By making awareness about the interconnected nature of the maritime activities and the impact of climate change on a regional scale, together with the understanding of what measures can be taken to minimize such impacts, capacity building activities instill a sense of common responsibility in preserving the ocean. By offering a stable and peaceful environment in which trade, commerce, and economic development can flourish, capacity building programs will ensure that measures recommended by the mandatory International Ship and Port Facility Security Code and by other Conventions or national laws are fully implemented and enforced. West Africa is assessed by the International Maritime Organization, to which Sierra Leone, Ivory Coast, Ghana, Togo, Benin, and Nigeria are Member States. By assisting the region to meet its obligations under these instruments, not only will capacity building promote enhancement of maritime safety and the prevention and control of marine pollution in the region, but it will also support a more concerted effort to provide the most practical help for affected States.
An effective training program starts with an assessment that identifies where training is most needed and uses this to prioritize the prompting for training. This should be followed by a clear training policy which outlines the goals and procedures for training and identifies the responsibilities of both employers and employees. Providing innovative solutions to capacity building has been identified in the last Jeddah Amendment to the Djibouti Code of Conduct. National workshop and seminar series and regional discussion forum and workshops are often used to facilitate local and regional cooperation and dialogue through the experience sharing.
Capacity building is one of the fundamental adaptation measures to climate change. For the maritime sector of West Africa, the necessity to build institutional and human capacities are often mentioned in policies and strategies. Capacity building and training can provide the necessary knowledge, skills, and expertise to both existing and new staff in order to improve their practice. It also empowers organizations and individuals to effect the changes necessary to improve the system and guarantees the highest possible professional standards. Technological or infrastructural changes alone, without considering the individual element of changes, are unlikely to deliver successful and sustainable improvements.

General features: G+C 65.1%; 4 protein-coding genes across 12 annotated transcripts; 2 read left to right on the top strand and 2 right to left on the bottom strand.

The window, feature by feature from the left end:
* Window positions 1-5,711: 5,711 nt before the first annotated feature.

4.5 Collaboration and International Cooperation
The West Africa region is governed by a number of maritime safety conventions, some of which have established specific cooperative platforms while others merely provide a supportive legal framework for regional and international collaboration on maritime safety and the prevention of pollution. The Maritime Organization for West and Central Africa (MOWCA) is the oldest regional cooperation organization on the African continent. It brings together countries in the region to promote cooperation in the field of training and to provide optimum employment for those equipped with necessary maritime competences. One of the active areas of this organization is the promotion of international cooperation in the field of maritime safety. The member states of MOWCA are resolved to work together to strengthen maritime and port security, as well as ensure the protection of the marine environment through the effective implementation of the International Ship and Port Facility Security (ISPS) Code and the International Maritime Organization (IMO) conventions. Furthermore, the European Union (EU) Gulf of Guinea Interregional Network (GOGIN) project has recently been launched and is jointly implemented by five EU member states and 19 African countries. The project has several objectives, ranging from sharing and exchanging crucial information on legal aspects of maritime security to coordinating and establishing maritime intelligence sharing platforms. What is more, activities under the project aim to enhance the knowledge and capabilities of maritime stakeholders on issues related to maritime crime, including the development of local strategies and operational coordination among maritime law enforcement agencies. Such sharing and cooperating platforms provide opportunities for West Africa to achieve better governance in maritime safety and a prompt response system against maritime pollution and threats. Coordinating and enhancing cooperation with the EU and its Atlantic member states could build a bridge to integrate advanced technology and knowledge in Africa. Such collaboration will definitely make a significant influence on promoting the establishment of regional cooperation instruments, which is one of the objectives of the EU’s maritime policy in the Atlantic and Indian Ocean.